The classroom management issue is big in Taiwan for adolescents (and for many people, adolescence seems to extend well through their 20s), as it is anywhere, of course (that’s why they’re adolescents). In many respects, my fourth grade students are much more civilised and mature than many of my junior high school students (especially a very large percentage of the ninth grade students whom I have been told by their elementary school teacher were quite disrespectful and unpleasant even back then). I don’t have any fourth grade students who sleep in class, talk constantly even if I’m looking right at them waiting for them to stop, constantly touch each other (I have asked this so many times, but what is it with teenage boys in this country grabbing each other’s genitals all the time?) or generally treat everyone else in the room, but especially me, with complete disrespect.
tom: Perhaps the best way to sell it is simply to produce students who out-perform others, even on the tests, in the long run. I seriously think though that if you want to get it off the ground, then in the first couple of years at least, you’re going to have to largely forget about pitching it at/to the kinds of people who go to English classes, which means that you’re probably going to have to forget about it making money in that time also, but in some sense, that could be incredibly liberating. In fact, I’d say you’d basically have to say you’re going to do it for free or very cheaply, but very carefully screen your students, as well as be prepared to kick people out who insist on (subconsciously) trying to turn it into a normal English course.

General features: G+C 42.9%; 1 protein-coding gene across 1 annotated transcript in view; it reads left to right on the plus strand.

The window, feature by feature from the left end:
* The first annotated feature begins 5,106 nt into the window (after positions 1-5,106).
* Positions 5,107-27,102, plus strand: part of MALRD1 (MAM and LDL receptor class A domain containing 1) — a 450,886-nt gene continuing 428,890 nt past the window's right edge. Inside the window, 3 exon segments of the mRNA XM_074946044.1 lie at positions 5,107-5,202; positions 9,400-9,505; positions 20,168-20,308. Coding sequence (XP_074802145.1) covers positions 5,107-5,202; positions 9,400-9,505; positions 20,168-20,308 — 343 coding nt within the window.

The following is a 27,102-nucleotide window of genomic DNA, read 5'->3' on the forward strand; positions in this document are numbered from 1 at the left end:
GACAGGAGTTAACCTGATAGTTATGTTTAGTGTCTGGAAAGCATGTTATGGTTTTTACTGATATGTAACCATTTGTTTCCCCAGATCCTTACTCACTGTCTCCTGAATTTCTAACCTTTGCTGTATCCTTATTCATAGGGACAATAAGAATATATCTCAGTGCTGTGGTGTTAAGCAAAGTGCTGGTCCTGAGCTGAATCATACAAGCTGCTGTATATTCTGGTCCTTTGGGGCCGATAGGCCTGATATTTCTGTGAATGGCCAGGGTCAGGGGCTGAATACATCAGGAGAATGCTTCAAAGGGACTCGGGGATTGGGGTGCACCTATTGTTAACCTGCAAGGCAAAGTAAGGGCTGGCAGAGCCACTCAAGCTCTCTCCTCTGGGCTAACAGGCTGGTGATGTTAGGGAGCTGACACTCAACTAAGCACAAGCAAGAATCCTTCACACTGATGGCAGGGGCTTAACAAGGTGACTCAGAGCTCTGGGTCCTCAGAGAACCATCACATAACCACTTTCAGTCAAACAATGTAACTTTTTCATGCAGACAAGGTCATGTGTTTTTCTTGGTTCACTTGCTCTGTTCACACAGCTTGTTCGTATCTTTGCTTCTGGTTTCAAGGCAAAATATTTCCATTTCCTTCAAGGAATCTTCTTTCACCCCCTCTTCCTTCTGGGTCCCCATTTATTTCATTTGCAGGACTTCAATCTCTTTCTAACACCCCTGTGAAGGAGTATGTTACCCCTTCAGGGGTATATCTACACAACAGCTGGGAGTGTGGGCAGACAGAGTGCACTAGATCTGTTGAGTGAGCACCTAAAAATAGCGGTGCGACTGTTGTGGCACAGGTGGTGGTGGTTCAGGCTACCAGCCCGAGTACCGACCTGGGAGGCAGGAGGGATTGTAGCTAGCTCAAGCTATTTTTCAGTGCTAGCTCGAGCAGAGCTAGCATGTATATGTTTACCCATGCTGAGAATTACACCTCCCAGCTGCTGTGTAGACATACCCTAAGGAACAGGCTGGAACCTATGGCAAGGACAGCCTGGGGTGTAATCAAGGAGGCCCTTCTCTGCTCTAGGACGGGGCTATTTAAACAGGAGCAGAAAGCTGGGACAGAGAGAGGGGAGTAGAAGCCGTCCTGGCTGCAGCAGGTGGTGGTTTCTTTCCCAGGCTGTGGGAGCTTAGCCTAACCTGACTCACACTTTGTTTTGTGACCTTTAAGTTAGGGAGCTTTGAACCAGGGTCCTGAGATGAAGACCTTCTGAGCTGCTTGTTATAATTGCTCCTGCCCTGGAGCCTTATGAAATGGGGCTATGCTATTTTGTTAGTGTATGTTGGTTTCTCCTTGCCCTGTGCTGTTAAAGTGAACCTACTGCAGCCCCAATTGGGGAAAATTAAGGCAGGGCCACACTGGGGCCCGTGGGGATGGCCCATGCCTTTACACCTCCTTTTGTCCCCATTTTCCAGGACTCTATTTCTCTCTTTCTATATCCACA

Basically, recruit a bunch of people who don’t have that much drive to learn English right now and possibly even think of themselves as “dumb” or “bad at school”. Explain what you’re going to do, how and why, and then go with them. Then do it, and make it relaxed, easy, etc. Basically, the complete antithesis of what these people remember school being about generally and what everyone else thinks school is about. Any hardcore buxibaner who, after the first or second lesson, still turns up with folders, pencils, electronic dictionaries, etc. is someone you probably need to kick out pretty soon. That’s why I mentioned pineapple farmers. These guys don’t have a stake in, or an opinion about, learning English for tests because there’s not a career agenda there. So, if they were in your class it would probably be for the sake of ultimately being able to really communicate. Also, if initially, you did it for free or very cheaply, other than losing their time, they couldn’t say you “owed” them anything and that they, in some sense, “owned” you. You could really dictate the terms of what happened in the classroom.
Then, a couple of years later, you shock the shit out of all these hardcore buxibaners when you present your pineapple farmers, your blue truck drivers and Taiwan’s academic castoffs and show everyone else up. You make a giant cardboard cutout of A-Huang, the pineapple farmer who won some national competition, and every time some future student starts complaining about how unorthodox your method is, you point to the cutout of A-Huang and shut him up, quick smart.
The more I think about this, the keener I am to go and round up a bunch of the local pineapple farmers some time within the next year and do just this.